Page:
by Shanti MenonMaya
Edited by Peter Schmidt, Mercedes de la Garza, and Enrique Nalda. Rizzoli International Publications, 1998, $85.
More than a thousand years ago, Mayan artisans from the island of Jaina, off the western coast of Mexico's Yucatan Peninsula, sculpted strikingly lifelike clay figurines. They modeled people from all walks of life, from lords in regal dress to weavers at work, taking care to show the details that distinguish individuals. Some statuettes, for instance, sport scars, filed teeth, or cranial deformations--Jaina mothers tied boards around their babies' heads, making the skulls grow flat or elongated. These sculptures, along with other art--painted pots, illustrated texts, ruined cities, and rituals practiced by modern Mayan people--have helped scholars understand this ancient civilization of astronomers, temple builders, and poets. Maya, a glossy, hefty volume, presents a comprehensive view of the Mayan past and present. Eerie jade masks, vessels shaped like animals, and stone statues of gods and warriors seem to float off stark black backgrounds. Almost every page is illustrated, with photographs of ruins like the lushly forested Tikal, in Guatemala, or windswept Tulum, on the shores of the Caribbean Sea, and with maps, hieroglyphics, jewelry, and artifacts. Several spectacular four-page foldouts reveal panoramic views of Palenque and the pyramids of Chichen Itza. Twenty-nine essays, written by leading scholars in varying degrees of penetrability, examine the history, geography, architecture, and worldview of different Mayan communities, as well as the interactions between them. The Maya were never a homogeneous bunch, as the essays make clear. They were several disparate groups with their own languages and customs, tied together by a shared culture. They believed the same creation myth, worshiped many of the same gods, and performed their religious rituals in pyramidal temples built in the same steplike style. Today their 6 million descendants live in southern Mexico, Central America, and the United States, speak 25 languages, and still offer maize to the gods whose images grace this book. Order from Amazon.com. Magnitude 8: Earthquakes and Life Along the San Andreas Fault.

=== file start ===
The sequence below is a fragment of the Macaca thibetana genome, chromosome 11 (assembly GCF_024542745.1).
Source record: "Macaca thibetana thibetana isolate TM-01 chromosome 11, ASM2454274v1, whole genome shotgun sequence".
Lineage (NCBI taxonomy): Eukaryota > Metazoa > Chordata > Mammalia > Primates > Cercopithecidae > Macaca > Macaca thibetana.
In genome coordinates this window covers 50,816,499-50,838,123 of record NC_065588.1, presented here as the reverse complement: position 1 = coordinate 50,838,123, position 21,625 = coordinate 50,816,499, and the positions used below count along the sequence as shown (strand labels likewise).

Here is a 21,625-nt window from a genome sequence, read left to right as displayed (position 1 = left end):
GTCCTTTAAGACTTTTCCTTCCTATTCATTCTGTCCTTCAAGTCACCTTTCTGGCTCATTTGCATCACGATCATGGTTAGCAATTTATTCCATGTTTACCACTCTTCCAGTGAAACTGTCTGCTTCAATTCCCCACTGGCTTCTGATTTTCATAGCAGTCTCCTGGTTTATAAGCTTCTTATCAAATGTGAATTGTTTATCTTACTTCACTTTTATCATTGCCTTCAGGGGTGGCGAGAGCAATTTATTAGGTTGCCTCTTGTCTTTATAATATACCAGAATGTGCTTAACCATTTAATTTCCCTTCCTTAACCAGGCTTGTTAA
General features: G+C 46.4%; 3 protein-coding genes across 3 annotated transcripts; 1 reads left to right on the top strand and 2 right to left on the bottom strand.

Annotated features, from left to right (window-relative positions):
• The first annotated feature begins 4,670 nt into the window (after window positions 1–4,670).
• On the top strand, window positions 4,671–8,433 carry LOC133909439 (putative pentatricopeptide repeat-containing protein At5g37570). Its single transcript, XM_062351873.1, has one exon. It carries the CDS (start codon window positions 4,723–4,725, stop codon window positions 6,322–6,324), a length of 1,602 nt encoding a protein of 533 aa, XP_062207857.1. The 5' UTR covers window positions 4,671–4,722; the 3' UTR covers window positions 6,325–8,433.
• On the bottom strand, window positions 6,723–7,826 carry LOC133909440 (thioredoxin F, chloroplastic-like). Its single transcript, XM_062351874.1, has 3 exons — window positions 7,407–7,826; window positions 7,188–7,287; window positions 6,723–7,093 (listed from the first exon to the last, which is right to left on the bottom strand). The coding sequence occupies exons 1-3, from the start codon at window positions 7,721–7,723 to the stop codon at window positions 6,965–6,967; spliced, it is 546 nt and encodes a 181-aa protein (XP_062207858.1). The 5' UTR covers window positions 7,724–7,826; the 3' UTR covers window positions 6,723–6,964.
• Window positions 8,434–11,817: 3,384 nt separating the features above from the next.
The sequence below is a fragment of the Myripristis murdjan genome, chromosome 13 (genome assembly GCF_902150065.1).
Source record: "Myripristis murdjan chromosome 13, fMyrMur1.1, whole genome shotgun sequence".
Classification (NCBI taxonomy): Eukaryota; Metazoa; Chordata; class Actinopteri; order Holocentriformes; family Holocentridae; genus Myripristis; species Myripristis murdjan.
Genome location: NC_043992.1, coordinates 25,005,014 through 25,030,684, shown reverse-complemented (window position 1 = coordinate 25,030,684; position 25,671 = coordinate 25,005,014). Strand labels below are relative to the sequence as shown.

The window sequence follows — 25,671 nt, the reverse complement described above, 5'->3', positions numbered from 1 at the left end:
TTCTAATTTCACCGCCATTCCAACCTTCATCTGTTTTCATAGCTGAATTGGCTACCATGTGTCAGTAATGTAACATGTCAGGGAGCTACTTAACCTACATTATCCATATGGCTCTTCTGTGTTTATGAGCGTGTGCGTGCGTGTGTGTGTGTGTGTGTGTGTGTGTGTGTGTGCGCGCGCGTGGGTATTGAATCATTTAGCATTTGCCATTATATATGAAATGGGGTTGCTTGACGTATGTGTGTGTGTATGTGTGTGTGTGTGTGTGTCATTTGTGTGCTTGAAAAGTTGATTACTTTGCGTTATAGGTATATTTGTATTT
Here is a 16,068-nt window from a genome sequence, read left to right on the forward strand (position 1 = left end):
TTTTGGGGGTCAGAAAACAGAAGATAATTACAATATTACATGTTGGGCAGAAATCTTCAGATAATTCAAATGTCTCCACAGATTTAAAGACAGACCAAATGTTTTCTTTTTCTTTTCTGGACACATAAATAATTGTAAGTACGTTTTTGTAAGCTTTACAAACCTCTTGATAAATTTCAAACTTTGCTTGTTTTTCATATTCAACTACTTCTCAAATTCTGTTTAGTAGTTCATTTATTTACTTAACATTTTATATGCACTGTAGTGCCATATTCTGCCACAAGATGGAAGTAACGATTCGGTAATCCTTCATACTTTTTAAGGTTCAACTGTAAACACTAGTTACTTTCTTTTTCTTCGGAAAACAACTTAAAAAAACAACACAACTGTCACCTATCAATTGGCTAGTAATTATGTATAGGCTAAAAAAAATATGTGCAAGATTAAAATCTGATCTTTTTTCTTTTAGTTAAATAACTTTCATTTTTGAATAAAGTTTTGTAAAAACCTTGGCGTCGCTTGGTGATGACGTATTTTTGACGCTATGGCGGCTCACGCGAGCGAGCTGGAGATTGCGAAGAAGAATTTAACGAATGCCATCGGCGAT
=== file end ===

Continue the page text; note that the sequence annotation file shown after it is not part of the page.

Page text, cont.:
Philip L. Fradkin. Henry Holt, 1998, $27.50.
Outsiders, their imaginations dancing with visions of ruined buildings, killer waves, and gaping fissures in the unstable ground, often ask Californians if they worry about earthquakes. Surprisingly, many don't. The threat seems to nag only at the back of their minds. This book could change that. Fradkin, a Pulitzer Prize-winning journalist, begins by painting a vivid, frightening scenario: a magnitude 8 temblor--the long-awaited "big one"--strikes San Francisco; 28,000 people die, and damage exceeds $200 billion.
That part of the book is speculation. The rest is facts. While recounting his journeys up and down the state along the San Andreas Fault, interviewing scientists and residents and probing the twisted, mangled geology, Fradkin details California's historic quakes, including Fort Tejon in 1857, San Francisco in 1906, Northridge in 1994. Stories of other legendary quakes--Lisbon; New Madrid, Missouri; Tangshan, China--clarify the reality that more than California is at risk. The language is deliberately nonscientific, yet no scientist could argue with the message: earthquake preparedness is a matter of individual responsibility, but an individual's fate is largely a matter of luck. Order from Amazon.com.
--Kathy A. SvitilThe Victorian Internet: The Remarkable Story of the Telegraph and the Nineteenth Century's On-Line Pioneers.
Tom Standage. Walker, 1998, $22.
When Victoria was a young queen, before there were airplanes, plastic forks, lightbulbs, vacuum cleaners, or smart bombs, there was an Internet. "A worldwide communications network whose cables spanned continents and oceans, it revolutionized business practice, gave rise to new forms of crime, and inundated its users with a deluge of information," writes Standage, a London science journalist. The invention that made this revolutionary network possible, he explains in this delightful history of communications technology, was not the computer but the electric telegraph.